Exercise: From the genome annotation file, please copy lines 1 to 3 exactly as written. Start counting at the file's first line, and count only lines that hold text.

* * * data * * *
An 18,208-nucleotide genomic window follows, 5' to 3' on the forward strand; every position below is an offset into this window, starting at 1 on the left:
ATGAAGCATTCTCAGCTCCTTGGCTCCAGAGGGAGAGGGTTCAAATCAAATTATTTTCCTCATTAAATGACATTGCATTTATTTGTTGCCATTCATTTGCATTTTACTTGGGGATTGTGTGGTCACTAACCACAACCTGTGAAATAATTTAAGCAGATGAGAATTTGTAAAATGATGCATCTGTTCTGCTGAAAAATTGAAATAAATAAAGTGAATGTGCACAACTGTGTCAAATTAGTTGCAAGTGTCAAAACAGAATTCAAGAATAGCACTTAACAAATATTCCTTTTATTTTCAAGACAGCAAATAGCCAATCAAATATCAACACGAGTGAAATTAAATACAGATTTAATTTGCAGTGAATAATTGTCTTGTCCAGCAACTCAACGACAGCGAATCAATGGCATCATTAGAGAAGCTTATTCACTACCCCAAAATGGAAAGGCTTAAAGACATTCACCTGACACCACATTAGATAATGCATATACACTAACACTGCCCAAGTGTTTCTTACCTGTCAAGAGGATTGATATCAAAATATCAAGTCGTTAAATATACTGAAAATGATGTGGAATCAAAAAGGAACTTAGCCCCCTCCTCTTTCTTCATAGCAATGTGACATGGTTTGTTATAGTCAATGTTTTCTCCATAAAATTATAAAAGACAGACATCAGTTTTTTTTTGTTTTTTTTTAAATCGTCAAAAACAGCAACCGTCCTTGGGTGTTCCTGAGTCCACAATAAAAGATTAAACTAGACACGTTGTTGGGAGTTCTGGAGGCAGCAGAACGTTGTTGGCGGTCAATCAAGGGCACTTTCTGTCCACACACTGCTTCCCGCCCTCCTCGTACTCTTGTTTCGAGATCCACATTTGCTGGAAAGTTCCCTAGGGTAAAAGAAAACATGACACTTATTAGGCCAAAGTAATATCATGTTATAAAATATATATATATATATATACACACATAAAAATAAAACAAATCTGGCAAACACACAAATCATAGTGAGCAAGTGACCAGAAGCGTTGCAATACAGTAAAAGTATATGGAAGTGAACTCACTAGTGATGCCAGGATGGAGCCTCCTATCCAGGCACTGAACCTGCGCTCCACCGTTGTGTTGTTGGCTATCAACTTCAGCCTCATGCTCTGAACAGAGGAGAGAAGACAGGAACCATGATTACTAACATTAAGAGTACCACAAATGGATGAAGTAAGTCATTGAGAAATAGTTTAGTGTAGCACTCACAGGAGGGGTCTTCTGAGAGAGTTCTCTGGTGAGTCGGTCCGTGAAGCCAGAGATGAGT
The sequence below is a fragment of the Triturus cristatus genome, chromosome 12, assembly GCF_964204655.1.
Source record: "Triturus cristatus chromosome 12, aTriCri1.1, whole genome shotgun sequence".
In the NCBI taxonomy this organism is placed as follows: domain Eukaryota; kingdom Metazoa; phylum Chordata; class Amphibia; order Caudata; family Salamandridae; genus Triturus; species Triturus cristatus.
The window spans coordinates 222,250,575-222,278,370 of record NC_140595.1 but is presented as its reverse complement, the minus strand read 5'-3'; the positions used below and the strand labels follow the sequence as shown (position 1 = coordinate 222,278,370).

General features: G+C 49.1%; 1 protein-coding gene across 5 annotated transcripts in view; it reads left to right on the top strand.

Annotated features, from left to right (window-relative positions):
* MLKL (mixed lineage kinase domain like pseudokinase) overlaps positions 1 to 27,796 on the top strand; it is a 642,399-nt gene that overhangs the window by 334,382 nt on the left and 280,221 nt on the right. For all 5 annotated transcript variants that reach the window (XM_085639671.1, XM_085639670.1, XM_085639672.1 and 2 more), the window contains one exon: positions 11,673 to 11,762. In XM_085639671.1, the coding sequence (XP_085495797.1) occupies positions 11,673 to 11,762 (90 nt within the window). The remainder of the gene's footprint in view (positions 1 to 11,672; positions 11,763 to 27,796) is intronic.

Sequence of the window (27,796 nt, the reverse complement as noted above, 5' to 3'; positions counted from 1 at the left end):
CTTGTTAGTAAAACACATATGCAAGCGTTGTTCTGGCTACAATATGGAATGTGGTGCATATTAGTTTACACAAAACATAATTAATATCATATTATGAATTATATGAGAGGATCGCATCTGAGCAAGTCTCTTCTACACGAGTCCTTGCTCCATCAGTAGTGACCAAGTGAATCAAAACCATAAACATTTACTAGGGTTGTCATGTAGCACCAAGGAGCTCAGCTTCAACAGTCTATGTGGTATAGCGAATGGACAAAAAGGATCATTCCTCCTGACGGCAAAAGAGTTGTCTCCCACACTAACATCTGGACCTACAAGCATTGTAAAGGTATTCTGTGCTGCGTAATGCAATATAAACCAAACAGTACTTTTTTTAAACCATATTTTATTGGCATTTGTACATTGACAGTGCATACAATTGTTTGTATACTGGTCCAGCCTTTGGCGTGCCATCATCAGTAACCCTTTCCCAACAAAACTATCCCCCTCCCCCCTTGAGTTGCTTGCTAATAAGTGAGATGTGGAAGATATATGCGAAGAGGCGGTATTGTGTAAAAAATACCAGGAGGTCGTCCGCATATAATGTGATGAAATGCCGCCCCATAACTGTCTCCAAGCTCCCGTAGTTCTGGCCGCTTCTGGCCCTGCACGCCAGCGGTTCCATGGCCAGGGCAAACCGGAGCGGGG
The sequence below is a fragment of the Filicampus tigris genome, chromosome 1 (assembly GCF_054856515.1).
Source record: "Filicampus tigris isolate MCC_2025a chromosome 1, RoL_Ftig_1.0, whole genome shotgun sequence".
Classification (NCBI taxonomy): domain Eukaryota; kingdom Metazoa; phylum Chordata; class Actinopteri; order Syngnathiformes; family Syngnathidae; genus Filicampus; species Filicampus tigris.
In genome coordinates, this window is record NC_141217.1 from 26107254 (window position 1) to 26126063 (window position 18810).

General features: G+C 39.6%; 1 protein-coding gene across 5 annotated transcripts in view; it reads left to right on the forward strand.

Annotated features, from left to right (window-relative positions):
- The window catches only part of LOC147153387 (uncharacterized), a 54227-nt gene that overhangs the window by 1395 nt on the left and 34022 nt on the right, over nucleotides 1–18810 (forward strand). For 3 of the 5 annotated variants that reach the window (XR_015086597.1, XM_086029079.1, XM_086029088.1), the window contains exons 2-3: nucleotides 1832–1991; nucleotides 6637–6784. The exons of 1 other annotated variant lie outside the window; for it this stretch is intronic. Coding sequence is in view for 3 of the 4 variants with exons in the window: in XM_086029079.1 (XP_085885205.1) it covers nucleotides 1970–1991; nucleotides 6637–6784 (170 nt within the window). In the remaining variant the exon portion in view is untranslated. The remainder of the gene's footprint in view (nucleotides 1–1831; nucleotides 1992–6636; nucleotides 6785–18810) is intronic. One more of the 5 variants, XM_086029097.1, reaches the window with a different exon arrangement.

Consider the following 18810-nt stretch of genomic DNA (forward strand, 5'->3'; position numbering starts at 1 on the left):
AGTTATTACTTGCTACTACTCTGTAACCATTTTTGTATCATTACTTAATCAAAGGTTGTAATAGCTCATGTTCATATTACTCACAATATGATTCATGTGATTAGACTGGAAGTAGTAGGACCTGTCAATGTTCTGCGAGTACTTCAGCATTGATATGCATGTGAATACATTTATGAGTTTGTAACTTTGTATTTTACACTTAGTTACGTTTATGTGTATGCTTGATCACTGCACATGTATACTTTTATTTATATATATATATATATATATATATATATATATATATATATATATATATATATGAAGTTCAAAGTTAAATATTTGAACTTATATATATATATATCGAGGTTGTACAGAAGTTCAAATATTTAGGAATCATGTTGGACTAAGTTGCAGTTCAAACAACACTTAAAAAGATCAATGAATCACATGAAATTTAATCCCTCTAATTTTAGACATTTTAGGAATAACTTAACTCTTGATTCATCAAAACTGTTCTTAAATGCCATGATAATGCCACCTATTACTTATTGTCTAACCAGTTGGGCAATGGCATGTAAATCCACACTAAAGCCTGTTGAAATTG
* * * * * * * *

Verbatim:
An 18,208-nucleotide genomic window follows, 5' to 3' on the forward strand; every position below is an offset into this window, starting at 1 on the left:
ATGAAGCATTCTCAGCTCCTTGGCTCCAGAGGGAGAGGGTTCAAATCAAATTATTTTCCTCATTAAATGACATTGCATTTATTTGTTGCCATTCATTTGCATTTTACTTGGGGATTGTGTGGTCACTAACCACAACCTGTGAAATAATTTAAGCAGATGAGAATTTGTAAAATGATGCATCTGTTCTGCTGAAAAATTGAAATAAATAAAGTGAATGTGCACAACTGTGTCAAATTAGTTGCAAGTGTCAAAACAGAATTCAAGAATAGCACTTAACAAATATTCCTTTTATTTTCAAGACAGCAAATAGCCAATCAAATATCAACACGAGTGAAATTAAATACAGATTTAATTTGCAGTGAATAATTGTCTTGTCCAGCAACTCAACGACAGCGAATCAATGGCATCATTAGAGAAGCTTATTCACTACCCCAAAATGGAAAGGCTTAAAGACATTCACCTGACACCACATTAGATAATGCATATACACTAACACTGCCCAAGTGTTTCTTACCTGTCAAGAGGATTGATATCAAAATATCAAGTCGTTAAATATACTGAAAATGATGTGGAATCAAAAAGGAACTTAGCCCCCTCCTCTTTCTTCATAGCAATGTGACATGGTTTGTTATAGTCAATGTTTTCTCCATAAAATTATAAAAGACAGACATCAGTTTTTTTTTGTTTTTTTTTAAATCGTCAAAAACAGCAACCGTCCTTGGGTGTTCCTGAGTCCACAATAAAAGATTAAACTAGACACGTTGTTGGGAGTTCTGGAGGCAGCAGAACGTTGTTGGCGGTCAATCAAGGGCACTTTCTGTCCACACACTGCTTCCCGCCCTCCTCGTACTCTTGTTTCGAGATCCACATTTGCTGGAAAGTTCCCTAGGGTAAAAGAAAACATGACACTTATTAGGCCAAAGTAATATCATGTTATAAAATATATATATATATATATACACACATAAAAATAAAACAAATCTGGCAAACACACAAATCATAGTGAGCAAGTGACCAGAAGCGTTGCAATACAGTAAAAGTATATGGAAGTGAACTCACTAGTGATGCCAGGATGGAGCCTCCTATCCAGGCACTGAACCTGCGCTCCACCGTTGTGTTGTTGGCTATCAACTTCAGCCTCATGCTCTGAACAGAGGAGAGAAGACAGGAACCATGATTACTAACATTAAGAGTACCACAAATGGATGAAGTAAGTCATTGAGAAATAGTTTAGTGTAGCACTCACAGGAGGGGTCTTCTGAGAGAGTTCTCTGGTGAGTCGGTCCGTGAAGCCAGAGATGAGT
The sequence below is a fragment of the Triturus cristatus genome, chromosome 12, assembly GCF_964204655.1.